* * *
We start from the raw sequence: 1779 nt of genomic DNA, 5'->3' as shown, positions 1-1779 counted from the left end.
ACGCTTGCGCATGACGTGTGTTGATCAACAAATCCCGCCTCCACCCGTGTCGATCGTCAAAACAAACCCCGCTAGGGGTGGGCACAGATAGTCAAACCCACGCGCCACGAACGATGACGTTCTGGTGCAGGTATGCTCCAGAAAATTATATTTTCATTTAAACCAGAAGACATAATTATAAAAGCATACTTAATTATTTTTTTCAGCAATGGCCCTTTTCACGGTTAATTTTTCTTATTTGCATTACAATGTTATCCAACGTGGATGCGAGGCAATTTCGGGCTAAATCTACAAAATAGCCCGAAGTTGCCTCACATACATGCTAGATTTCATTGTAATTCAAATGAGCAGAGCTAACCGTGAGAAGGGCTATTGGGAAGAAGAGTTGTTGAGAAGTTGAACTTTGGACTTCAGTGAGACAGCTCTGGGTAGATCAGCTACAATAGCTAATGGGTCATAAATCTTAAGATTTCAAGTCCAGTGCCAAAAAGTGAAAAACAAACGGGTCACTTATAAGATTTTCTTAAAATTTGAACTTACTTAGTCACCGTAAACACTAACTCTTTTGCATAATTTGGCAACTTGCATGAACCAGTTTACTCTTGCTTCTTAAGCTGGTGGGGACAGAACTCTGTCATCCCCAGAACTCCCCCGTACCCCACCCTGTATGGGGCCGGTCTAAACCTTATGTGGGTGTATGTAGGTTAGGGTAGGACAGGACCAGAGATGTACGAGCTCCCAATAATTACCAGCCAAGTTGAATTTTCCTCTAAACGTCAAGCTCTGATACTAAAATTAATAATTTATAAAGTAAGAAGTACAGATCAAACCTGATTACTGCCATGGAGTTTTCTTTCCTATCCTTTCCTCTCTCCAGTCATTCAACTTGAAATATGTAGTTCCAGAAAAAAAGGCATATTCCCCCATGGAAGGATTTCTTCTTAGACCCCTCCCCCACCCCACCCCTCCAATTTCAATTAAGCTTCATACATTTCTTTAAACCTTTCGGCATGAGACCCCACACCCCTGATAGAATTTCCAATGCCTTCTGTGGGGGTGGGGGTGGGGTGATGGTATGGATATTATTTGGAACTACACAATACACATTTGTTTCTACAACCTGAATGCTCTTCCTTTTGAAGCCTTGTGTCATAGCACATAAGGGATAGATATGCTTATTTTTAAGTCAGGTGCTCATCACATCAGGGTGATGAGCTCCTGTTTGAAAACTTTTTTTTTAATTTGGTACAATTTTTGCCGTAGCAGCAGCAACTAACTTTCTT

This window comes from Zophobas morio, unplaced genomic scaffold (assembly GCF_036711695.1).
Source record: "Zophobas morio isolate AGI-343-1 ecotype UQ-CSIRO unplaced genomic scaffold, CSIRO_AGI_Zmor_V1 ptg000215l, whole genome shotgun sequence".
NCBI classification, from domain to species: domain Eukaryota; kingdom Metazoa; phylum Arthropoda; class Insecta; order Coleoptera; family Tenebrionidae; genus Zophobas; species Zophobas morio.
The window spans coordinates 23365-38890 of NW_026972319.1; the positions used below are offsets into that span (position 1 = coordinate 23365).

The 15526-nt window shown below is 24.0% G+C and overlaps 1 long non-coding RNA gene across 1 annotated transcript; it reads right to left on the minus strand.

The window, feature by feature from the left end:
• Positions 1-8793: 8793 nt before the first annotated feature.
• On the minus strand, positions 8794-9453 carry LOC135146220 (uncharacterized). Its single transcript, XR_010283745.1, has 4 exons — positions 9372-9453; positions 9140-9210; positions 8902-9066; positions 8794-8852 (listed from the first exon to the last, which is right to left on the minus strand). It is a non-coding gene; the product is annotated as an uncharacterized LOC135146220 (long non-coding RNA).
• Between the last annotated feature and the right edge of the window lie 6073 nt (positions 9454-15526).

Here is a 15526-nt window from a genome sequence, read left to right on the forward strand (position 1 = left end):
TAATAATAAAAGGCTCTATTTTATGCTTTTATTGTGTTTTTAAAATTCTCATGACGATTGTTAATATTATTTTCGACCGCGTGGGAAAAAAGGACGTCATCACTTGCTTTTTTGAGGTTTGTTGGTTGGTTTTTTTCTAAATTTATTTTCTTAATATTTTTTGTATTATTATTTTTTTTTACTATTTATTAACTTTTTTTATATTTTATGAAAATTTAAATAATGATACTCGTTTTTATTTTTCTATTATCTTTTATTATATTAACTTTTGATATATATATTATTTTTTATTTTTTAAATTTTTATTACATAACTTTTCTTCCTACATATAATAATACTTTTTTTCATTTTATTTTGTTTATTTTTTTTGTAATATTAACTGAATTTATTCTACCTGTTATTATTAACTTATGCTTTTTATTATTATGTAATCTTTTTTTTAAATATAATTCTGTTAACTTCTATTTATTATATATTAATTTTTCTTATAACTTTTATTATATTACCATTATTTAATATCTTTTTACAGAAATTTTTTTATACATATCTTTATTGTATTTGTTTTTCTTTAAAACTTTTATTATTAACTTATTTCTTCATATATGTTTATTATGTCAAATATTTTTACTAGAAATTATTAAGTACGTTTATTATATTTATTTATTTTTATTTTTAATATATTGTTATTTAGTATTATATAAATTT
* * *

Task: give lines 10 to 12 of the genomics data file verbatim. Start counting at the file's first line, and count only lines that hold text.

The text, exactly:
• On the minus strand, positions 8794-9453 carry LOC135146220 (uncharacterized). Its single transcript, XR_010283745.1, has 4 exons — positions 9372-9453; positions 9140-9210; positions 8902-9066; positions 8794-8852 (listed from the first exon to the last, which is right to left on the minus strand). It is a non-coding gene; the product is annotated as an uncharacterized LOC135146220 (long non-coding RNA).
• Between the last annotated feature and the right edge of the window lie 6073 nt (positions 9454-15526).

Here is a 15526-nt window from a genome sequence, read left to right on the forward strand (position 1 = left end):